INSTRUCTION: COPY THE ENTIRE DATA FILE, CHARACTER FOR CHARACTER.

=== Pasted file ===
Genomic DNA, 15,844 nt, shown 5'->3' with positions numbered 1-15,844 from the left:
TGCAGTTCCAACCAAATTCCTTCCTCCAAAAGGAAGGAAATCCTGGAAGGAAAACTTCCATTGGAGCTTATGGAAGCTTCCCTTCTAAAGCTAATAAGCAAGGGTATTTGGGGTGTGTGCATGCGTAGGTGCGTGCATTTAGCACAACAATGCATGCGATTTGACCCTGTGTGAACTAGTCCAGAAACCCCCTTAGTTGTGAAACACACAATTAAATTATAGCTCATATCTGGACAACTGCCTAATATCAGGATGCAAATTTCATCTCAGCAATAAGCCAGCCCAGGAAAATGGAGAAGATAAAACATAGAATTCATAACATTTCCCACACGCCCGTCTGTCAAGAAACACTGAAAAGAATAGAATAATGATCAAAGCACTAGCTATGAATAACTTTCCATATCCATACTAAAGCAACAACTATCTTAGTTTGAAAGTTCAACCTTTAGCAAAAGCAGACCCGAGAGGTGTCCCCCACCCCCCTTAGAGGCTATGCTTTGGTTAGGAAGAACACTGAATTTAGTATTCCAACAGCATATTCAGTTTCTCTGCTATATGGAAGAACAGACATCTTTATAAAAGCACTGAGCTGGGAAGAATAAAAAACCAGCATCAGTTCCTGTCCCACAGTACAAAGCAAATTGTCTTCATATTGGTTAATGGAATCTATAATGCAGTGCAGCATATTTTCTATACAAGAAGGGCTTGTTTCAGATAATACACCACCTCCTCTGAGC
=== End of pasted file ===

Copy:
Genomic DNA, 15,844 nt, shown 5'->3' with positions numbered 1-15,844 from the left:
TGCAGTTCCAACCAAATTCCTTCCTCCAAAAGGAAGGAAATCCTGGAAGGAAAACTTCCATTGGAGCTTATGGAAGCTTCCCTTCTAAAGCTAATAAGCAAGGGTATTTGGGGTGTGTGCATGCGTAGGTGCGTGCATTTAGCACAACAATGCATGCGATTTGACCCTGTGTGAACTAGTCCAGAAACCCCCTTAGTTGTGAAACACACAATTAAATTATAGCTCATATCTGGACAACTGCCTAATATCAGGATGCAAATTTCATCTCAGCAATAAGCCAGCCCAGGAAAATGGAGAAGATAAAACATAGAATTCATAACATTTCCCACACGCCCGTCTGTCAAGAAACACTGAAAAGAATAGAATAATGATCAAAGCACTAGCTATGAATAACTTTCCATATCCATACTAAAGCAACAACTATCTTAGTTTGAAAGTTCAACCTTTAGCAAAAGCAGACCCGAGAGGTGTCCCCCACCCCCCTTAGAGGCTATGCTTTGGTTAGGAAGAACACTGAATTTAGTATTCCAACAGCATATTCAGTTTCTCTGCTATATGGAAGAACAGACATCTTTATAAAAGCACTGAGCTGGGAAGAATAAAAAACCAGCATCAGTTCCTGTCCCACAGTACAAAGCAAATTGTCTTCATATTGGTTAATGGAATCTATAATGCAGTGCAGCATATTTTCTATACAAGAAGGGCTTGTTTCAGATAATACACCACCTCCTCTGAGC